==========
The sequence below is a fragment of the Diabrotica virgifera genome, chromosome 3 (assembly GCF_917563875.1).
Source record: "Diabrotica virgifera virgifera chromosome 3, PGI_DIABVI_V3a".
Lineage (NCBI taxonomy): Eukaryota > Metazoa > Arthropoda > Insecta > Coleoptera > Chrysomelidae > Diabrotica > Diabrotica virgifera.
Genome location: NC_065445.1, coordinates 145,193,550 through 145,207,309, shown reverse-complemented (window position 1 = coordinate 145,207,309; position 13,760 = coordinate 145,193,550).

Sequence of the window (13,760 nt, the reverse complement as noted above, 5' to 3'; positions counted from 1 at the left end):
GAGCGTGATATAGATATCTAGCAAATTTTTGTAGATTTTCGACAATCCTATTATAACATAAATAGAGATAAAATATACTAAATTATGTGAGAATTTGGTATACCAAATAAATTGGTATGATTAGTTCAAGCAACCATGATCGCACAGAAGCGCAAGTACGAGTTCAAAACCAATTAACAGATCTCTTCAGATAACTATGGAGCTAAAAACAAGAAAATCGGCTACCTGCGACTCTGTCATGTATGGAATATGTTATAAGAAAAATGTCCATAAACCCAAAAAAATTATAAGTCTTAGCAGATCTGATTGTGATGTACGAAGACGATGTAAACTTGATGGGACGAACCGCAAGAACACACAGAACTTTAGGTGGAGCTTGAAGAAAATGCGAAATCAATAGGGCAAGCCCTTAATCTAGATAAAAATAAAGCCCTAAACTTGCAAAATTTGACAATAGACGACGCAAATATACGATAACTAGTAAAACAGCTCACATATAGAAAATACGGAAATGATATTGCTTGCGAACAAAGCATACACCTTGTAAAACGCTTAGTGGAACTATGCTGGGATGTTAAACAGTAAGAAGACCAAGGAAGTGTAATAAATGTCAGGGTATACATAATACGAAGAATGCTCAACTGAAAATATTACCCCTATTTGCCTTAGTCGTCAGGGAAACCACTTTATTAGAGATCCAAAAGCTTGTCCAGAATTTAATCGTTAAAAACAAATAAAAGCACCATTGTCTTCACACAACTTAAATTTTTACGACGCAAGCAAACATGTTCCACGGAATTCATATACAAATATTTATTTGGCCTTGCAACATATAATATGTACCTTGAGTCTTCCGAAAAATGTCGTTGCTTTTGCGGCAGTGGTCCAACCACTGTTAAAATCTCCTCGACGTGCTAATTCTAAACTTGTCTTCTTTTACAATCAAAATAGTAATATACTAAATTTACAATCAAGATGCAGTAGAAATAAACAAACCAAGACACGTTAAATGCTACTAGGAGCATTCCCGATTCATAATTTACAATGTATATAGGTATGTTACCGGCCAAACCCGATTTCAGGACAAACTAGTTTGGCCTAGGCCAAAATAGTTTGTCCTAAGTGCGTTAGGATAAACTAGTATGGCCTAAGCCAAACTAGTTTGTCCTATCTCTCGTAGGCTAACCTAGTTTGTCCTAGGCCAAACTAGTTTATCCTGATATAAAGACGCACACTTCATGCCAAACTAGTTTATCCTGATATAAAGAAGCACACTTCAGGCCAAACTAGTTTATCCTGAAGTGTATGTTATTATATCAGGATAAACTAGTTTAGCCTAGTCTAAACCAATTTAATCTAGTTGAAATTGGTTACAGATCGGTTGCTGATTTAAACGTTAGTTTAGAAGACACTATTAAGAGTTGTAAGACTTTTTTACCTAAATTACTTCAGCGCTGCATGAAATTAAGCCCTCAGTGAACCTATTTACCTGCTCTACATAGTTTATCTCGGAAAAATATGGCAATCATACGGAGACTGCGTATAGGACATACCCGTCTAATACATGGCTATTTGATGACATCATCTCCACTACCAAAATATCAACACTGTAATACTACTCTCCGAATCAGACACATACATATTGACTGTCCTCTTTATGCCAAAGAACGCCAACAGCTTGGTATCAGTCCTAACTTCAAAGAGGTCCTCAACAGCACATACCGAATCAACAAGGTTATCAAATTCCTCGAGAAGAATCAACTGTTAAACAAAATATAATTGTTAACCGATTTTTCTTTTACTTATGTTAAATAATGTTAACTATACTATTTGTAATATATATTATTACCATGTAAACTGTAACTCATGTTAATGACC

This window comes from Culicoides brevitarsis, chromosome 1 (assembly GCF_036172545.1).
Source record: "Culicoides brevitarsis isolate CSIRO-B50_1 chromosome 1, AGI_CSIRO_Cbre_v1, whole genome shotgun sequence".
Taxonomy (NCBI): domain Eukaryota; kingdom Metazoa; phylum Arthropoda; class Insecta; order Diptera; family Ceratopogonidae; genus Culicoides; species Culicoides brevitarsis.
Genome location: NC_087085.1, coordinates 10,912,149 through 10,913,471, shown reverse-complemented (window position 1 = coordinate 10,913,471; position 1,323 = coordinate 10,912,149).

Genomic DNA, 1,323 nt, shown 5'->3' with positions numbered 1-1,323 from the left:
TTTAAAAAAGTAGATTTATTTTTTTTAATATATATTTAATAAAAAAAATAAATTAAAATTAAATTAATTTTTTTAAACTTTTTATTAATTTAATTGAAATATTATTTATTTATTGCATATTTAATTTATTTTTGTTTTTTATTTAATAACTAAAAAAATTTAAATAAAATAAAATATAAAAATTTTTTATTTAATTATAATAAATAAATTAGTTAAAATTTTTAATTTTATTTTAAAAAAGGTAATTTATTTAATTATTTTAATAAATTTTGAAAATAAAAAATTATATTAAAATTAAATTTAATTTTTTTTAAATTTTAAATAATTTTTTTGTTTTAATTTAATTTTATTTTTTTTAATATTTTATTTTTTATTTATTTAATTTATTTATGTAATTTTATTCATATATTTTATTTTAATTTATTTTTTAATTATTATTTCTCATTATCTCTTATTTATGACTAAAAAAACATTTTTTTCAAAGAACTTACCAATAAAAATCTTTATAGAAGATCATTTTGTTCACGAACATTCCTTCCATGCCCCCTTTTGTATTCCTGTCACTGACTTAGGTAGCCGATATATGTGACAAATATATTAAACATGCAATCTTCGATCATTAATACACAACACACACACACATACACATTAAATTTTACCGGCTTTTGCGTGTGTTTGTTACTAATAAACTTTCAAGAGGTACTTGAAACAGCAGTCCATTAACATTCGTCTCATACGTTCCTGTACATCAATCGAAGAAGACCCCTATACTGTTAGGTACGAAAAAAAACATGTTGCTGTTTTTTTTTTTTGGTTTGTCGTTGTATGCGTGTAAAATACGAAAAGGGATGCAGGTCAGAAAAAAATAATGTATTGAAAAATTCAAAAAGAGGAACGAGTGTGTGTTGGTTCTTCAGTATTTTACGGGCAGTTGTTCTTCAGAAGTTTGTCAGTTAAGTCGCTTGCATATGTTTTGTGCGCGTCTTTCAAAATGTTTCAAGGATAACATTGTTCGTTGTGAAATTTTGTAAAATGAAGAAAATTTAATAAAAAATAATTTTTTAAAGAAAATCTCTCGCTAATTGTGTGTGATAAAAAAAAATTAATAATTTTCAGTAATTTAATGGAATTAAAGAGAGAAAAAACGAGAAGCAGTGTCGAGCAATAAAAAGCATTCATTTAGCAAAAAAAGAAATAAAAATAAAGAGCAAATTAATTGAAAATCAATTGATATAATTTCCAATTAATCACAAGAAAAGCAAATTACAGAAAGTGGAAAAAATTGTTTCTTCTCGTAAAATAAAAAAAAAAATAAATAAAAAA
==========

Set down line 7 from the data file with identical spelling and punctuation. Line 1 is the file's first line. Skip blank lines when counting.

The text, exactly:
This window comes from Culicoides brevitarsis, chromosome 1 (assembly GCF_036172545.1).